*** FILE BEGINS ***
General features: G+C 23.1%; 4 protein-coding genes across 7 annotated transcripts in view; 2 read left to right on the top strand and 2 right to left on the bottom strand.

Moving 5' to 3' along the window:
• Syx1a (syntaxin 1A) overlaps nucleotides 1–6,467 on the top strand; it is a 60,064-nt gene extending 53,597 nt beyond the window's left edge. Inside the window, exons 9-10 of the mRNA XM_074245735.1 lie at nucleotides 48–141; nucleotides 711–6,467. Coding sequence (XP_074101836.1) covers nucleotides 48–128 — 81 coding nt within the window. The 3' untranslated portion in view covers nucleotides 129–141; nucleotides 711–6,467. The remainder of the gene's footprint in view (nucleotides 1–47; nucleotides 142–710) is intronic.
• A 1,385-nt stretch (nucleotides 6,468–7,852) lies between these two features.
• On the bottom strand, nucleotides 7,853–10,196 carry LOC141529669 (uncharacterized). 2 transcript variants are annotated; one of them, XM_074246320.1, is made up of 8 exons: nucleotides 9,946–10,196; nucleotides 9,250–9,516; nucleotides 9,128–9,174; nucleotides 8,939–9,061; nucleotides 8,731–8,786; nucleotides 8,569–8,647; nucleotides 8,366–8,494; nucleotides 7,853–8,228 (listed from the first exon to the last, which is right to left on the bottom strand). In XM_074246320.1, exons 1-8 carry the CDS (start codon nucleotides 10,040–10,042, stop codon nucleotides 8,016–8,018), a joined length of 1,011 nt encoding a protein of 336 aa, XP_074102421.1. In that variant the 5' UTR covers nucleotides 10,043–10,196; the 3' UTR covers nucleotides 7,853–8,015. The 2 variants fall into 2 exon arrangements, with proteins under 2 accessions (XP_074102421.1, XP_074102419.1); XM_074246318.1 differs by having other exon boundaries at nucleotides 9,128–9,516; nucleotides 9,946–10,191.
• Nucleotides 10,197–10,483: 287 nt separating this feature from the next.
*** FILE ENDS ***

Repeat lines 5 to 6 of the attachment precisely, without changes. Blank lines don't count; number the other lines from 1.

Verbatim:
• On the bottom strand, nucleotides 7,853–10,196 carry LOC141529669 (uncharacterized). 2 transcript variants are annotated; one of them, XM_074246320.1, is made up of 8 exons: nucleotides 9,946–10,196; nucleotides 9,250–9,516; nucleotides 9,128–9,174; nucleotides 8,939–9,061; nucleotides 8,731–8,786; nucleotides 8,569–8,647; nucleotides 8,366–8,494; nucleotides 7,853–8,228 (listed from the first exon to the last, which is right to left on the bottom strand). In XM_074246320.1, exons 1-8 carry the CDS (start codon nucleotides 10,040–10,042, stop codon nucleotides 8,016–8,018), a joined length of 1,011 nt encoding a protein of 336 aa, XP_074102421.1. In that variant the 5' UTR covers nucleotides 10,043–10,196; the 3' UTR covers nucleotides 7,853–8,015. The 2 variants fall into 2 exon arrangements, with proteins under 2 accessions (XP_074102421.1, XP_074102419.1); XM_074246318.1 differs by having other exon boundaries at nucleotides 9,128–9,516; nucleotides 9,946–10,191.
• Nucleotides 10,197–10,483: 287 nt separating this feature from the next.